If you’re the health care decision maker for your loved one, you might be asked to make some very important decisions with short notice.
When a crisis occurs, it’s easy, and natural, to get caught up in the fear. Fear is not good for making the best decisions. If you can, have a friend join you or call an Aging Life CareTM Manager. As an aging well expert, the manager can help in guiding you through the crisis. You do not have to do it alone!
Vicki Kind, ethicist and author of The Caregiver’s Path to Compassionate Decision Making, has put forth these steps to promote clear thinking:
- Prepare a 911 list. Get your list done before a crisis occurs—having your reminder list ready before rushing out the door. Do you need care for a child or pet? To notify an employer? Do you have your medications, food, and water? Maybe even an extra set of clothes and a book, and paper for note taking? Phone charger? Wallet?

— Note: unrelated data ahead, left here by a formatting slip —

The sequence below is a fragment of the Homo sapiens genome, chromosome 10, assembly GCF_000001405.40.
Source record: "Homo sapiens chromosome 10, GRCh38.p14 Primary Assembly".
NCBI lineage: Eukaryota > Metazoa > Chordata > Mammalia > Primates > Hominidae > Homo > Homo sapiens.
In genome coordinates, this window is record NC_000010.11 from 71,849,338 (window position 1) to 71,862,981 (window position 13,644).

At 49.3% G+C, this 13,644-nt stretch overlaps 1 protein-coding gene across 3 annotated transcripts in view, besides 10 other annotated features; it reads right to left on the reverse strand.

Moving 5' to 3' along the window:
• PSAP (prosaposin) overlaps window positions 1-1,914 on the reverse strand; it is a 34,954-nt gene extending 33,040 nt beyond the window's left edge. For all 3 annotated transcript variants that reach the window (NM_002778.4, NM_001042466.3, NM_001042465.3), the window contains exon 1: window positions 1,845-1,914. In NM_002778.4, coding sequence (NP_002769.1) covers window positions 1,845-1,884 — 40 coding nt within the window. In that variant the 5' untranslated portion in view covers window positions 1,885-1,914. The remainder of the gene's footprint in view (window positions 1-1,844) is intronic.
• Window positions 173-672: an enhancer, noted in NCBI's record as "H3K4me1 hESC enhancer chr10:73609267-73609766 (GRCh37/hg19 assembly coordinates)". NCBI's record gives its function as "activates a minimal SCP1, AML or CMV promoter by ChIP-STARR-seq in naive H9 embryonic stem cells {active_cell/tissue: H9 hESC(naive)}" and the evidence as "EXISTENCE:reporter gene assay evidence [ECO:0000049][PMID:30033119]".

- Steady your mind. Take a few minutes to get calm, by praying, calling someone, or going for a walk. Think positive, “I can stay clear-headed and do what’s needed.”
- Clarify the timeline. You might hear that a decision is needed “now.” But find out what “now” actually means. In the next hour? Or by tomorrow?
- Gather information. Find out as much as possible about all the options, the benefits of each, and the risks and possible negative outcomes. Determine the long-term consequences.
- Review and decide. Take notes and reread them. While considering all of the options, think of your loved one’s values and priorities. Talk through the options with a friend or professional. Create a spreadsheet of pros and cons for each option. Confirm your logic for the decision, and go forward with it.